Edinburgh Fringe 2017
Pauline Goldsmith takes us through a good old fashioned Irish wake with tea, angel cake, a dram and sympathy dealt with a tinge of little regret. It makes for an exceptionally funny and at times poignant rendition of the traditions of a send off that is just a sing song short of perfection.
There is very little left to say about Bright Colours Only as it has been round more houses than you can name. it has settled back into the Fringe in Edinburgh after a decade of being away and the question that should be asked is – is it as relevant and fresh as it was then? Hell, yes is the answer and that might end up the destination for many of us laughing heartily at Goldsmith’s Irish funeral tea.
The thing is that although I am not Irish – I have been to that funeral tea. As the youngest son of a woman who was the youngest of 7 I grew up nipping down to Barrhill in Ayrshire annually to bury a relative or two. I recognise all of the tropes and all of the traditions, and all of the embarrassment.
The script therefore hits the notes but it is Goldsmith herself who has honed her wee comments and welcomes that allows the mickey to be taken but nothing to be ripped form her audience.
It knows its theatricality and it knows how much it needs to be sincere and at the same time play to the norms. Take the stage hands. With one permanent member of the crew there are 4 helpers who seem to change for each performance. This allows an assured hand to be directing proceedings whilst there is enough of the “amateur” and improvised embarrassment of a funeral tea as 4 people are helping with the sandwiches and whiskey. The hand round is therefore something authentic and improvised – just like at my uncle John’s…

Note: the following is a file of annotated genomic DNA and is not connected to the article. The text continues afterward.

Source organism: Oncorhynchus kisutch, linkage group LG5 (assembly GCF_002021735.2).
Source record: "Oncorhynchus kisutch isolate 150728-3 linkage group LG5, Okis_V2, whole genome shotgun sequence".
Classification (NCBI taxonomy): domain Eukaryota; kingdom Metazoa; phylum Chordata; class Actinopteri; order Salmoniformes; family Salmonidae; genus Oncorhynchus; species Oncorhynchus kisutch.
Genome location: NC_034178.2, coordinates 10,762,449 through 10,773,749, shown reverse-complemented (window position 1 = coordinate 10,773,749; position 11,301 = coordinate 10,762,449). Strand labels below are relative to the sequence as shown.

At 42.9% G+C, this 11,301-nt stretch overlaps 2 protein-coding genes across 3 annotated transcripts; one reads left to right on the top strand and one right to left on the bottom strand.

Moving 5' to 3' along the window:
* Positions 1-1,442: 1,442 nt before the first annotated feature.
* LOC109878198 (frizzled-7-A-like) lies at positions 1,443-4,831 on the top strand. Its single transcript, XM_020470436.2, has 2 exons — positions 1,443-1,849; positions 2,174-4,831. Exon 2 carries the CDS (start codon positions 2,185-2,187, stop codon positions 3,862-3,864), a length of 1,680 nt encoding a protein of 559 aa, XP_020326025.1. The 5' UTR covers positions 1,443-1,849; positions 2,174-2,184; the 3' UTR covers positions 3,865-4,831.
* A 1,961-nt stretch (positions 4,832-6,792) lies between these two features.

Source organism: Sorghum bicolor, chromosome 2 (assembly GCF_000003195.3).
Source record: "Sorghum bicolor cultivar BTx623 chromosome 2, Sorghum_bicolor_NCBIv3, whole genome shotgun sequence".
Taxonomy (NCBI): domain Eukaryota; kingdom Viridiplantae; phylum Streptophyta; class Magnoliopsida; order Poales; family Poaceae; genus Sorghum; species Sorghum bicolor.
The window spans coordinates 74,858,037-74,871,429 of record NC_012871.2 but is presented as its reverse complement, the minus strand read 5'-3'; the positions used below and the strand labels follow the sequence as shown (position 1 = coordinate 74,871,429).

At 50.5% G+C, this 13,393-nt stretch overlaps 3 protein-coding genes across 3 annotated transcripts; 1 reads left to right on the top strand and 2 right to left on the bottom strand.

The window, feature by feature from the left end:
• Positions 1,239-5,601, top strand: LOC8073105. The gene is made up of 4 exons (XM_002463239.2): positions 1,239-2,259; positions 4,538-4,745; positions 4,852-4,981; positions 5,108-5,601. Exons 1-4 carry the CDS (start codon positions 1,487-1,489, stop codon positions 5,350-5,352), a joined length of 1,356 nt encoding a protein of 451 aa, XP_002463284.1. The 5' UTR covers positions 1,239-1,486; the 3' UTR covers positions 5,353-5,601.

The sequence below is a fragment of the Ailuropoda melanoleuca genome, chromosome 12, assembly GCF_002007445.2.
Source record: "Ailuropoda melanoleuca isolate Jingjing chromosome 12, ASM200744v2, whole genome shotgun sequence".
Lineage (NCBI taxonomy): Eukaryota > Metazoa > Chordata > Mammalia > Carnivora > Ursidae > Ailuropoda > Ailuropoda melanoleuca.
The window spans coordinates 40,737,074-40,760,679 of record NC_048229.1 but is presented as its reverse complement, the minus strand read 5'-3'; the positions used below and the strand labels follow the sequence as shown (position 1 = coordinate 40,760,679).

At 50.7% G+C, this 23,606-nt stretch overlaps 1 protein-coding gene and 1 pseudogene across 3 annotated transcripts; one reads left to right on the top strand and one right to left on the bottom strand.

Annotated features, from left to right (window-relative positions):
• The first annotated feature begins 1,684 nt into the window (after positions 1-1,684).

The direction may well have been a nightmare as it is difficult to see how to control someone who knows where to put the pauses and then to crack the craic. But rest assured a long run brings knowledge and the opportunity to ditch what does not work and ramp up what does.
It manages to mix video, cartoon and a Sesame Street sing song with Kermit as well as the reverence with which religion may never be far away from death but here it is on the side lines and we have centre stage in our dealing with the practicalities.
There are a number of highlights from the coffin selling to the innumerable stories that tumble out and into our laps. I shall leave you to discover them but many of the tales reminded me of my Aunt Marion’s…
By the end when it is time to take the coffin out to the hearse people are ready to applaud and follow to wherever Goldsmith would lead.
At times, the scene changes may not be the slickest and whilst the observations may have stood the test of time, this is not a radical re interpretation nor a visionary exploration of death but is quite simply one of the funniest shows you shall find on the fringe. Got a spare hour, go and mourn it…